The U.S. is one of the most depressed countries in the world, according to the World Health Organization.
In terms of quality years of life lost due to disability or death – a widely adopted public health metric that measures the overall burden of disease – the U.S. ranked third for unipolar depressive disorders, just after India and China.
India, China and the U.S. are also the countries most affected by anxiety, schizophrenia and bipolar disorder, according to WHO.
About one in five adults in the U.S. experiences some form of mental illness each year, according to the National Alliance on Mental Illness, but only 41 percent of those affected received mental health care or services in the past year.
In August, presidential candidate Hillary Clinton released a plan to reform the mental health system in the U.S., a favorable step for advocates who have cited issues such as an insufficient number of providers and the expensive costs of medication.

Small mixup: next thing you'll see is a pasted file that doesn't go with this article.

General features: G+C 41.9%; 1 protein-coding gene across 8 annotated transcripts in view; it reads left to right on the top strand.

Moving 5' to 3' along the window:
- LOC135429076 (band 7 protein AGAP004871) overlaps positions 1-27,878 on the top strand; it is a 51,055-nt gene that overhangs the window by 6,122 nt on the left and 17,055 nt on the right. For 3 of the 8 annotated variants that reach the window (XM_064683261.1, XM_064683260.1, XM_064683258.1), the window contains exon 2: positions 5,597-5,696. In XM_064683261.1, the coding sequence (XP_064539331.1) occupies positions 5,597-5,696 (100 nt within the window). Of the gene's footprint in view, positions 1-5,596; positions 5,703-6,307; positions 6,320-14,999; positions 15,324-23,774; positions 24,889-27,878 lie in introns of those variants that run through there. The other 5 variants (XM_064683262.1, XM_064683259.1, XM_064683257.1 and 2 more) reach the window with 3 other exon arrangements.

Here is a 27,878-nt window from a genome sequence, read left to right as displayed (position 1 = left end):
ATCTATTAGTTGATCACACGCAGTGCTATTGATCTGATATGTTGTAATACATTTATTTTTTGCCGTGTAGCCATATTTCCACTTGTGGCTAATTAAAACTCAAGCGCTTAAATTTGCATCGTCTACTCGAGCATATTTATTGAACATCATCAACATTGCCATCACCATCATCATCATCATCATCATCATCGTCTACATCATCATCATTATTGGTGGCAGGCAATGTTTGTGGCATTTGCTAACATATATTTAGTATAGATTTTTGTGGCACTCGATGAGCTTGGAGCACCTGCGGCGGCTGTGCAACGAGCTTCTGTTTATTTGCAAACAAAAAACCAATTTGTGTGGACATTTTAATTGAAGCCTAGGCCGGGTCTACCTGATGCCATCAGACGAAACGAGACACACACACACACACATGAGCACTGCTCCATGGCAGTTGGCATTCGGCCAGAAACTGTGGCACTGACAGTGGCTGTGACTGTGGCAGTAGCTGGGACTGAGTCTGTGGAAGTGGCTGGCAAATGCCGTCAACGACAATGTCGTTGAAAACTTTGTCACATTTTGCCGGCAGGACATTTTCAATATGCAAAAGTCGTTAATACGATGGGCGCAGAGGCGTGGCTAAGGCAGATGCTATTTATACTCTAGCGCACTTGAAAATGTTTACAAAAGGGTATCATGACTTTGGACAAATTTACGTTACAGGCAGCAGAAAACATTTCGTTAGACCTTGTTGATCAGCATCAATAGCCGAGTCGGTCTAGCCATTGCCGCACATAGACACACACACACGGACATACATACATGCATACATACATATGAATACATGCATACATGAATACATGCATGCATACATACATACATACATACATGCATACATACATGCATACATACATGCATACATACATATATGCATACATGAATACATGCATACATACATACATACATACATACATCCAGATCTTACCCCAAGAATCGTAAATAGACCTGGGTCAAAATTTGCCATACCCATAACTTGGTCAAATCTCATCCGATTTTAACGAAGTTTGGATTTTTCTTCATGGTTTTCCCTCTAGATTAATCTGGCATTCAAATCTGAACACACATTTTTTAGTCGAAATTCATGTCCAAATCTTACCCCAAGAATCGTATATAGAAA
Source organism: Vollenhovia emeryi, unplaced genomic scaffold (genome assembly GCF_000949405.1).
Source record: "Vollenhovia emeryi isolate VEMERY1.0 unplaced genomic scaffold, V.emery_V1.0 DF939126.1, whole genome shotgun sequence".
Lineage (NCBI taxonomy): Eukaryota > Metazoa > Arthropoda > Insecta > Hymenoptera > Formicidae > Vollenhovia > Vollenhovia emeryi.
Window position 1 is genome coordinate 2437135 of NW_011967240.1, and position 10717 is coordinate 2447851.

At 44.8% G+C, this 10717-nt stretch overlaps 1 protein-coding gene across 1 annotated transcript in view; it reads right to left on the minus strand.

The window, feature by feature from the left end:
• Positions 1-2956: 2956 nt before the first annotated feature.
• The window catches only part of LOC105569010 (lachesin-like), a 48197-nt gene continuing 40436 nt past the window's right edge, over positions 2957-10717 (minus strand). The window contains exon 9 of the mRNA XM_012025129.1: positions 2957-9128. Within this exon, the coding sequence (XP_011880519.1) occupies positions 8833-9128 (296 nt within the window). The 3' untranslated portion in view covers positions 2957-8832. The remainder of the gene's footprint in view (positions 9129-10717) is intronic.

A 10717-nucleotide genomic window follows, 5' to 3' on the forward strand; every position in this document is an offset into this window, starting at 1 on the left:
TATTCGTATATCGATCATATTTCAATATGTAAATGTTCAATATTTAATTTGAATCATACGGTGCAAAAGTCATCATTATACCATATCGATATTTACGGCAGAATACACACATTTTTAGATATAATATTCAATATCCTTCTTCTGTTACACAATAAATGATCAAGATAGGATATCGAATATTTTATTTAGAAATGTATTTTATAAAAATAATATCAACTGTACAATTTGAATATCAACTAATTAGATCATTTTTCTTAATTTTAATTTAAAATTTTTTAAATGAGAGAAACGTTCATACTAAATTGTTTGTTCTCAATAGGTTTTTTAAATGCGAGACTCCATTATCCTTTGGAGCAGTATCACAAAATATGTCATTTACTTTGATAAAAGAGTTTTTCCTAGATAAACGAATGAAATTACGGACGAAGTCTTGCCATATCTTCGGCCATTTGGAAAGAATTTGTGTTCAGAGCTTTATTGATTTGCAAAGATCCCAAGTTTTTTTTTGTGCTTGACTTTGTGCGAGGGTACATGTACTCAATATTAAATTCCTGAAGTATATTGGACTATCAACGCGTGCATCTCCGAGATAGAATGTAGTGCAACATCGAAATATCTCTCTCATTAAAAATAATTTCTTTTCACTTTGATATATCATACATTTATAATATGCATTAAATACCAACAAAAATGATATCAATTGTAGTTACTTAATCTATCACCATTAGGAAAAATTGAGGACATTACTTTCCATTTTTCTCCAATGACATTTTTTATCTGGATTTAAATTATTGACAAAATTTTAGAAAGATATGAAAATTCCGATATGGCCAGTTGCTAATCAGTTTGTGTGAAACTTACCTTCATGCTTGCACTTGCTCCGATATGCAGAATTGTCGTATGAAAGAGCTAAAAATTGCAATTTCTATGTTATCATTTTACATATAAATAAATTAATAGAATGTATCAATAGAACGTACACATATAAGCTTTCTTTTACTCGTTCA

Closing the gap between mental health patients and providers is a global issue.
“In 2014, 45 percent of the world’s population lived in a country where there was less than one psychiatrist to serve 100,000 people,” according to WHO.
Asia has an especially low concentration of psychiatrists, despite, or perhaps the cause of the region’s high overall burden of mental illness. Europe has the highest, led by Monaco, Norway, Belgium and the Netherlands, each with between 20 and 40 psychiatrists per 100,000 people. The U.S. and Canada have about 13 psychiatrists per 100,000 people, according to WHO.
Here are the countries with the greatest burden of disease for mental and behavioral disorders, in terms of most years of life lost due to disability or death adjusted for population size, according to WHO.
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